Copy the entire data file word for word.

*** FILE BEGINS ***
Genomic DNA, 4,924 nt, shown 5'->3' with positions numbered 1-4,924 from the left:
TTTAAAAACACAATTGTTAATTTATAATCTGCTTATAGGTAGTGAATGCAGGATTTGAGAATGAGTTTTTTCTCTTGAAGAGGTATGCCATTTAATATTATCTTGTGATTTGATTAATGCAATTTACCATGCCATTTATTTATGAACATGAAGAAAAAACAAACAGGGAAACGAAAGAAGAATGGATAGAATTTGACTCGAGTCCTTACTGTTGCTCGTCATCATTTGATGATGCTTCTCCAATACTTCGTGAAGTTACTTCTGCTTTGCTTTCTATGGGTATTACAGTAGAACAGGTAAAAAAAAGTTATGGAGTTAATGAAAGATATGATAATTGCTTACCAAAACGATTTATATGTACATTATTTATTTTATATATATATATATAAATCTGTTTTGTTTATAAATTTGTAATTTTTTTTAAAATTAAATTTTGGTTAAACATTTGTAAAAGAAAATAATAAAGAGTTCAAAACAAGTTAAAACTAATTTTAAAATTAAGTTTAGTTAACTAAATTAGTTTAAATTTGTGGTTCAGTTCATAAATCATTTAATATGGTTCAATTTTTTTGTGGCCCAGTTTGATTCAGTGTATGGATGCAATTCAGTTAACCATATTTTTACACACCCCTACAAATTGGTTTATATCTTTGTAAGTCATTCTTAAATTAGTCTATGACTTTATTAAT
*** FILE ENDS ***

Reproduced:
Genomic DNA, 4,924 nt, shown 5'->3' with positions numbered 1-4,924 from the left:
TTTAAAAACACAATTGTTAATTTATAATCTGCTTATAGGTAGTGAATGCAGGATTTGAGAATGAGTTTTTTCTCTTGAAGAGGTATGCCATTTAATATTATCTTGTGATTTGATTAATGCAATTTACCATGCCATTTATTTATGAACATGAAGAAAAAACAAACAGGGAAACGAAAGAAGAATGGATAGAATTTGACTCGAGTCCTTACTGTTGCTCGTCATCATTTGATGATGCTTCTCCAATACTTCGTGAAGTTACTTCTGCTTTGCTTTCTATGGGTATTACAGTAGAACAGGTAAAAAAAAGTTATGGAGTTAATGAAAGATATGATAATTGCTTACCAAAACGATTTATATGTACATTATTTATTTTATATATATATATATAAATCTGTTTTGTTTATAAATTTGTAATTTTTTTTAAAATTAAATTTTGGTTAAACATTTGTAAAAGAAAATAATAAAGAGTTCAAAACAAGTTAAAACTAATTTTAAAATTAAGTTTAGTTAACTAAATTAGTTTAAATTTGTGGTTCAGTTCATAAATCATTTAATATGGTTCAATTTTTTTGTGGCCCAGTTTGATTCAGTGTATGGATGCAATTCAGTTAACCATATTTTTACACACCCCTACAAATTGGTTTATATCTTTGTAAGTCATTCTTAAATTAGTCTATGACTTTATTAAT